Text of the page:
Over the last year, eleven states and the District of Columbia won funding under the Obama administration’s Race to the Top program, which awards competitive grants to states to implement education reforms that they design. In Tuesday’s election, nine of those eleven states held gubernatorial elections, and as the Quick and the Ed noted, “new Governors in the Race to the Top states will need to determine how, if at all, they will change their state’s implementation of their RTT application.”
One of these new governors is Florida’s governor-elect Rick Scott (R). And as Education Week noted, Scott’s campaign platform seemed to imply that he’s open to turning down Race to the Top money entirely:
In Florida, Democratic gubernatorial candidate Alex Sink, who narrowly lost to Rick Scott, had voiced strong support for her state’s winning, $700 million plan, which calls for increased graduation rates and for school districts to develop merit pay plans, among other steps. By contrast, Mr. Scott, vowed to “refuse temporary funding from the federal government that creates permanent spending in Florida” in his economic plan.
Scott never directly said that he would turn down Race to the Top funding, but his stance does imply hostility to grants of the sort upon which Race to the Top is built. Another potential stick in the spokes of his state’s Race to the Top plan is governor-elect John Kasich (R-OH), whose predecessor’s policies, which Kasich sharply criticized, were a key part of that state’s successful application.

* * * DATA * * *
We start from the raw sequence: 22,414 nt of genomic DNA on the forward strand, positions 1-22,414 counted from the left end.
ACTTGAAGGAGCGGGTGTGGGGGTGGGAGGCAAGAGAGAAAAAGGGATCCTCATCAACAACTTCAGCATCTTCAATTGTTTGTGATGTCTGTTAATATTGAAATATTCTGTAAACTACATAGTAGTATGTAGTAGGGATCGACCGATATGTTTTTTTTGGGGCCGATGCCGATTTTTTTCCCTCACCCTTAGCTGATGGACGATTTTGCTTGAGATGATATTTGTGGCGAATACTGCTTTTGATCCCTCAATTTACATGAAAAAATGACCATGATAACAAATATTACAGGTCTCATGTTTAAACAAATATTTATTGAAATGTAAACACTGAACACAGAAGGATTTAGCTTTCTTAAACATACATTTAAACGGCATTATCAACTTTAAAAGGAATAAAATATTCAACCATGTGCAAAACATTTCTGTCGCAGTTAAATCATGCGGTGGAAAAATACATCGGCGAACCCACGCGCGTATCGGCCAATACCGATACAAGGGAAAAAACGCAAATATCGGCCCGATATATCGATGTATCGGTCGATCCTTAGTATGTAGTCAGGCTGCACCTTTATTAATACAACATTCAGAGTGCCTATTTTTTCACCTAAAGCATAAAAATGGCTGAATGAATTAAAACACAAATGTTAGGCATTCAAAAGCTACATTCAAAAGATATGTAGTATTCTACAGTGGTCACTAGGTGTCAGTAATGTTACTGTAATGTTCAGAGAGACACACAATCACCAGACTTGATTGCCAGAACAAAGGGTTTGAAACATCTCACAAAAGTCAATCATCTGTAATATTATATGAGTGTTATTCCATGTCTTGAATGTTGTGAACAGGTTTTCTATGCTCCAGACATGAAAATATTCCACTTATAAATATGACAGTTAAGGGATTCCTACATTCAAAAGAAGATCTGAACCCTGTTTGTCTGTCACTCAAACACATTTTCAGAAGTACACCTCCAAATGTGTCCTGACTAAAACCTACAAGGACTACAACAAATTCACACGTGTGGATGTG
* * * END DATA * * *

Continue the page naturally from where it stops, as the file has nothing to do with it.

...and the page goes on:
There is some flexibility in the Race to the Top program to tweak applications without foregoing the money, and as Rob Manwaring pointed out, “it will be up to [Education Secretary] Arne Duncan to determine how many changes are too many, and whether he will threaten pulling the funding if the adjustments deviate too much from the original plans.” But while Kasich seems willing to just change education policy on the margins, Scott seems to buying into the stance adopted by conservative darlings like Govs. Rick Perry (R-TX) and Bob McDonnell (R-VA).
Remember, both Perry and McDonnell fashioned anti-government stances out of their refusal to apply for Race to the Top funds, making blatantly false claims about the program and scaremongering about federal takeovers of education. If Scott were to emulate those two and actually forego the funding, Florida would lose out on up to $700 million that school districts in the state are planning to put towards teacher training and implementing data systems for tracking student achievement.